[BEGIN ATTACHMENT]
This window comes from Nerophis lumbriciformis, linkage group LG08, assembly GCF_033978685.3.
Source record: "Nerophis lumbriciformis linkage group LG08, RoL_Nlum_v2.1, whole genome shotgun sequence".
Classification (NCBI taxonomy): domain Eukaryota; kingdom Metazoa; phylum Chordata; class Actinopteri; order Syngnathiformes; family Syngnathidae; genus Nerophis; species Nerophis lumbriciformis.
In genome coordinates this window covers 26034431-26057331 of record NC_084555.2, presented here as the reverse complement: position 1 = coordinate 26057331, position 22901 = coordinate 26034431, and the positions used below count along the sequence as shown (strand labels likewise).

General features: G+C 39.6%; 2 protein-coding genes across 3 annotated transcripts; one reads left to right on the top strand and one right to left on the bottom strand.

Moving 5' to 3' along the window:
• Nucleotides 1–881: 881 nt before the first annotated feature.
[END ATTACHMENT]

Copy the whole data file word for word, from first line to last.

This window comes from Nerophis lumbriciformis, linkage group LG08, assembly GCF_033978685.3.
Source record: "Nerophis lumbriciformis linkage group LG08, RoL_Nlum_v2.1, whole genome shotgun sequence".
Classification (NCBI taxonomy): domain Eukaryota; kingdom Metazoa; phylum Chordata; class Actinopteri; order Syngnathiformes; family Syngnathidae; genus Nerophis; species Nerophis lumbriciformis.
In genome coordinates this window covers 26034431-26057331 of record NC_084555.2, presented here as the reverse complement: position 1 = coordinate 26057331, position 22901 = coordinate 26034431, and the positions used below count along the sequence as shown (strand labels likewise).

General features: G+C 39.6%; 2 protein-coding genes across 3 annotated transcripts; one reads left to right on the top strand and one right to left on the bottom strand.

Moving 5' to 3' along the window:
• Nucleotides 1–881: 881 nt before the first annotated feature.